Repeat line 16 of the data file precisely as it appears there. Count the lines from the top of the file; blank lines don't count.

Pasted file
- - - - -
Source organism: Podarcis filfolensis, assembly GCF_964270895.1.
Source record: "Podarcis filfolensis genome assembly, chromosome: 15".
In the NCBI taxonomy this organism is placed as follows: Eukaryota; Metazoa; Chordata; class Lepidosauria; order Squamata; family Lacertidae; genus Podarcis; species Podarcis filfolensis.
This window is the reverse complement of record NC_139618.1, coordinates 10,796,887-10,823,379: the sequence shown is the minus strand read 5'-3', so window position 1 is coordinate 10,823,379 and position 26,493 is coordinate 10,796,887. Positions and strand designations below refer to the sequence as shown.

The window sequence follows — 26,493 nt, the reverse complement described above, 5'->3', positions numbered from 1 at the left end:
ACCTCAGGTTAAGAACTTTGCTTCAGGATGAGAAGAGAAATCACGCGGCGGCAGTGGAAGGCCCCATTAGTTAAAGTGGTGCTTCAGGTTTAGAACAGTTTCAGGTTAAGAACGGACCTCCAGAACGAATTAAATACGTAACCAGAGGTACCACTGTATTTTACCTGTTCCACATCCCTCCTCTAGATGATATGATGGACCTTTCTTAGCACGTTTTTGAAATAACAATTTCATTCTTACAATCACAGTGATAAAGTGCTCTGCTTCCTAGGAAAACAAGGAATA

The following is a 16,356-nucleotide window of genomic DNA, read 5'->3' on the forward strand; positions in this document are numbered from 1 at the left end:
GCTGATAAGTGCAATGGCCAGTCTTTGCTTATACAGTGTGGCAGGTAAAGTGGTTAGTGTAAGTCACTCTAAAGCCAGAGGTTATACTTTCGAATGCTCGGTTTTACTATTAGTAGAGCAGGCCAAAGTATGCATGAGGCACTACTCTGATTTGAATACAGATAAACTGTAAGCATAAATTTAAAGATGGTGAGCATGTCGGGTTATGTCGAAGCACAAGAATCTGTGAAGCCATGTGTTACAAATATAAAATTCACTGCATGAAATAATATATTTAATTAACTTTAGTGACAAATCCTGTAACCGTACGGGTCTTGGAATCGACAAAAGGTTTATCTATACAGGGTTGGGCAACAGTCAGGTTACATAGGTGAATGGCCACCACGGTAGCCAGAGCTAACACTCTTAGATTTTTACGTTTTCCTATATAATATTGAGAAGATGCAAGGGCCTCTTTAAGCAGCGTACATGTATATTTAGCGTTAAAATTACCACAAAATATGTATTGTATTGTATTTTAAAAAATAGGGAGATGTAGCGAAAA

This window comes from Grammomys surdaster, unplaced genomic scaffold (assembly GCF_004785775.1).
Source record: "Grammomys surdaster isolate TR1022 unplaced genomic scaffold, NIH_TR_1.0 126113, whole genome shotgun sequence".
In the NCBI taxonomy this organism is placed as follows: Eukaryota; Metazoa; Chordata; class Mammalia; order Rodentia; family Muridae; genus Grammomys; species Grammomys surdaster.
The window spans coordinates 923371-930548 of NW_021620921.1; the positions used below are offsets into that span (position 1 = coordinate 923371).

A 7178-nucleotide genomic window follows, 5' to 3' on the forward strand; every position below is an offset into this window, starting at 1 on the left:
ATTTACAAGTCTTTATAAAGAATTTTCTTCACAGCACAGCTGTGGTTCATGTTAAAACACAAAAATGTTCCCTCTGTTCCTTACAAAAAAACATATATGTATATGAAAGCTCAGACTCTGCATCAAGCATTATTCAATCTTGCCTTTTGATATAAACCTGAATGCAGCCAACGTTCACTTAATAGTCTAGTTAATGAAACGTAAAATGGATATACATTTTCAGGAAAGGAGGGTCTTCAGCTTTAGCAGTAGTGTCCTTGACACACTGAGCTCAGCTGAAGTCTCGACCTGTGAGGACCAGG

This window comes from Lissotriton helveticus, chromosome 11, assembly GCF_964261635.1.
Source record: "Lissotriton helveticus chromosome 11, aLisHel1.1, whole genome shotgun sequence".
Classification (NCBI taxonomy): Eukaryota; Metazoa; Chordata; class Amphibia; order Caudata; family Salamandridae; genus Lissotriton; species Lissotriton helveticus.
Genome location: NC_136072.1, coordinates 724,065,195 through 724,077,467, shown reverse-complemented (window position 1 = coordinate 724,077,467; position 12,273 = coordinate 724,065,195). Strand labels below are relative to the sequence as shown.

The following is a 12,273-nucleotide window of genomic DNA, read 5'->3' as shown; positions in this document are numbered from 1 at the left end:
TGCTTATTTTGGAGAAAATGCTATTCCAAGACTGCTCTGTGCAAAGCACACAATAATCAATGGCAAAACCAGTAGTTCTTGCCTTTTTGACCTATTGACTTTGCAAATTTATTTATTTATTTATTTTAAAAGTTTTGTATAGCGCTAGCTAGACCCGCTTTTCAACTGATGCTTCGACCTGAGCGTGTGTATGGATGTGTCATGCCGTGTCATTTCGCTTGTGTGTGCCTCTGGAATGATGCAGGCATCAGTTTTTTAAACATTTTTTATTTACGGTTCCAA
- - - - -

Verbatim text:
Source record: "Lissotriton helveticus chromosome 11, aLisHel1.1, whole genome shotgun sequence".